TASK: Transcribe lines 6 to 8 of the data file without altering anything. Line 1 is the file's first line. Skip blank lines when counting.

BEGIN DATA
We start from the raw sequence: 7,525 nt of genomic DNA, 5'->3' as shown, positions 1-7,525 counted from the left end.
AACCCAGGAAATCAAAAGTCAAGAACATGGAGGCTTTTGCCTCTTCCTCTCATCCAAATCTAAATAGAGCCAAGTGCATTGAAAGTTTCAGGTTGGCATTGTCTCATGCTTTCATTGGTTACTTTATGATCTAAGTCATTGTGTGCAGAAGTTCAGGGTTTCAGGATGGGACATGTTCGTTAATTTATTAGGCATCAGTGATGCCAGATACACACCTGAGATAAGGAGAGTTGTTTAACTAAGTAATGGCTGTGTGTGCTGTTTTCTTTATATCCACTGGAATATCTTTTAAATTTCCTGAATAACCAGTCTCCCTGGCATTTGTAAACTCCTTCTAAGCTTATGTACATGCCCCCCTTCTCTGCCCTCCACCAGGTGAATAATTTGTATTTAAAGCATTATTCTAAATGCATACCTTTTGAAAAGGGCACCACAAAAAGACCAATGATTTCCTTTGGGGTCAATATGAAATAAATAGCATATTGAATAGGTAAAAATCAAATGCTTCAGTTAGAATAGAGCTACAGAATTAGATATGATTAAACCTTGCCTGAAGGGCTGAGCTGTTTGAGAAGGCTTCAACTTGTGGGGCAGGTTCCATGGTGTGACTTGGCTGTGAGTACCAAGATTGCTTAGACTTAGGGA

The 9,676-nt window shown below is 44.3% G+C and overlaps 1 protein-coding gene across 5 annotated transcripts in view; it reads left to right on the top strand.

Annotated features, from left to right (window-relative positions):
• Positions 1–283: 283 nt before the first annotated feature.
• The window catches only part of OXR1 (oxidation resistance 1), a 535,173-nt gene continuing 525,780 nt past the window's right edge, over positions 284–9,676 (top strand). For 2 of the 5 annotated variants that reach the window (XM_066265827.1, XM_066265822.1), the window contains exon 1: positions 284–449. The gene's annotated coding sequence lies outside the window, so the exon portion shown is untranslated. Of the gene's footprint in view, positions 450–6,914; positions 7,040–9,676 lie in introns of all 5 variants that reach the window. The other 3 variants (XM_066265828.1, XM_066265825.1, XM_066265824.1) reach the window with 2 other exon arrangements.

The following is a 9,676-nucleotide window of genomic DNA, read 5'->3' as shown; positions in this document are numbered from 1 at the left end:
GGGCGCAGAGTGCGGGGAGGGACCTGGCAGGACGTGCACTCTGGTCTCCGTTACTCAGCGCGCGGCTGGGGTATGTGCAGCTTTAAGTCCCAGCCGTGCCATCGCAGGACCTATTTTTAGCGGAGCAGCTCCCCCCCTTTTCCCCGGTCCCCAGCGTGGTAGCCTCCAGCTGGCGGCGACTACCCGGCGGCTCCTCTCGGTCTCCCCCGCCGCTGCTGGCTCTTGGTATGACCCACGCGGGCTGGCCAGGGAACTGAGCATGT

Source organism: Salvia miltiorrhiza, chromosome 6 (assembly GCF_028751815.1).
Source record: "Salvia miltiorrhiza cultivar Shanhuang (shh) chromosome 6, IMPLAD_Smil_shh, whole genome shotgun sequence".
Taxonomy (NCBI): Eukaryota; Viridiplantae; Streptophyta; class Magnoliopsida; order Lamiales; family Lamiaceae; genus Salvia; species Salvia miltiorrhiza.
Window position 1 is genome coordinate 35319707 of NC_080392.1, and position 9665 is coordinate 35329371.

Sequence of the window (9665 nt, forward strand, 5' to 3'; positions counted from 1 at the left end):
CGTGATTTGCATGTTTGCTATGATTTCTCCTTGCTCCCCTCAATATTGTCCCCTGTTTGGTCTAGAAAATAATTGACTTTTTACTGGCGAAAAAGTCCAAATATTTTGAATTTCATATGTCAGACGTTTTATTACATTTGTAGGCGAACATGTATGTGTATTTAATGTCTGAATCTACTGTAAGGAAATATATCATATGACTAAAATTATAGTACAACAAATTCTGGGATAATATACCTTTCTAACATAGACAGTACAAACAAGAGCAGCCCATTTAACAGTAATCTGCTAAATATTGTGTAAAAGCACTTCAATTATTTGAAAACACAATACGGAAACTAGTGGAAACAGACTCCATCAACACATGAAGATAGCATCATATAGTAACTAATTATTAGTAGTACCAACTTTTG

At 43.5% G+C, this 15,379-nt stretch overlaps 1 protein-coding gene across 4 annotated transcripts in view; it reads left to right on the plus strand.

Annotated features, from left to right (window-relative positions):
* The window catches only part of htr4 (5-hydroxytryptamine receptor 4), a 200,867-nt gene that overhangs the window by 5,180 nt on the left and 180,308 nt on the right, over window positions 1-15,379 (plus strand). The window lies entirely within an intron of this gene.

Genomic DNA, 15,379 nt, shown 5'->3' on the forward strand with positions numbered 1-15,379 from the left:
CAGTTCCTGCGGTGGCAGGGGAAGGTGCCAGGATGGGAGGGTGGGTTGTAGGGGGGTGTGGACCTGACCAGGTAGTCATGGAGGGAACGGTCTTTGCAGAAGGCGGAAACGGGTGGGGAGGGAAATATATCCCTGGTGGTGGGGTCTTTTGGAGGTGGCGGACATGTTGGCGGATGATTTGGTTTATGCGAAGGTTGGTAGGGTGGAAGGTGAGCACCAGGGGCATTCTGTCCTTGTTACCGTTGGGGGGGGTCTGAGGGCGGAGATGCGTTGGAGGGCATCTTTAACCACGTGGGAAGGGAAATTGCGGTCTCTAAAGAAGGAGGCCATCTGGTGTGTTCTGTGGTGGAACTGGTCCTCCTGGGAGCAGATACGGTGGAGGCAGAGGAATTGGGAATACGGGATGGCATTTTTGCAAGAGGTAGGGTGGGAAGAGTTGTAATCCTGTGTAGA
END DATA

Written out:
• The window catches only part of OXR1 (oxidation resistance 1), a 535,173-nt gene continuing 525,780 nt past the window's right edge, over positions 284–9,676 (top strand). For 2 of the 5 annotated variants that reach the window (XM_066265827.1, XM_066265822.1), the window contains exon 1: positions 284–449. The gene's annotated coding sequence lies outside the window, so the exon portion shown is untranslated. Of the gene's footprint in view, positions 450–6,914; positions 7,040–9,676 lie in introns of all 5 variants that reach the window. The other 3 variants (XM_066265828.1, XM_066265825.1, XM_066265824.1) reach the window with 2 other exon arrangements.

The following is a 9,676-nucleotide window of genomic DNA, read 5'->3' as shown; positions in this document are numbered from 1 at the left end:
GGGCGCAGAGTGCGGGGAGGGACCTGGCAGGACGTGCACTCTGGTCTCCGTTACTCAGCGCGCGGCTGGGGTATGTGCAGCTTTAAGTCCCAGCCGTGCCATCGCAGGACCTATTTTTAGCGGAGCAGCTCCCCCCCTTTTCCCCGGTCCCCAGCGTGGTAGCCTCCAGCTGGCGGCGACTACCCGGCGGCTCCTCTCGGTCTCCCCCGCCGCTGCTGGCTCTTGGTATGACCCACGCGGGCTGGCCAGGGAACTGAGCATGT